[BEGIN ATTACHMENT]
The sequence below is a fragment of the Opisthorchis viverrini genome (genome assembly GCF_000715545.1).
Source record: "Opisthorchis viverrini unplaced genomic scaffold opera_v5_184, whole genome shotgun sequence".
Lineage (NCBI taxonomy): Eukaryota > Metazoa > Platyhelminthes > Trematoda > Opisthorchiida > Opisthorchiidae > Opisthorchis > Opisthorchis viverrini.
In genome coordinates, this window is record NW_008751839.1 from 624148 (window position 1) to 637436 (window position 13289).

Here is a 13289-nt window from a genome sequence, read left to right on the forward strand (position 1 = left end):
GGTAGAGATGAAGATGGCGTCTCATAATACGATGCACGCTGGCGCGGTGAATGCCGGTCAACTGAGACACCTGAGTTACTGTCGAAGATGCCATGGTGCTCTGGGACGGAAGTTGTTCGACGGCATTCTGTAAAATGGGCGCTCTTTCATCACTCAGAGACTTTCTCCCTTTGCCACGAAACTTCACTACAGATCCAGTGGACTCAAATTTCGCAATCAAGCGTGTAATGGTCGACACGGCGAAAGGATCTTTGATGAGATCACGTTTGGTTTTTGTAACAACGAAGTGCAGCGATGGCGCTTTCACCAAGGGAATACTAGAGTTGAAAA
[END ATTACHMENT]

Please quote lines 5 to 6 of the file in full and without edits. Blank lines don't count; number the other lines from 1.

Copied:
Here is a 13289-nt window from a genome sequence, read left to right on the forward strand (position 1 = left end):
GGTAGAGATGAAGATGGCGTCTCATAATACGATGCACGCTGGCGCGGTGAATGCCGGTCAACTGAGACACCTGAGTTACTGTCGAAGATGCCATGGTGCTCTGGGACGGAAGTTGTTCGACGGCATTCTGTAAAATGGGCGCTCTTTCATCACTCAGAGACTTTCTCCCTTTGCCACGAAACTTCACTACAGATCCAGTGGACTCAAATTTCGCAATCAAGCGTGTAATGGTCGACACGGCGAAAGGATCTTTGATGAGATCACGTTTGGTTTTTGTAACAACGAAGTGCAGCGATGGCGCTTTCACCAAGGGAATACTAGAGTTGAAAA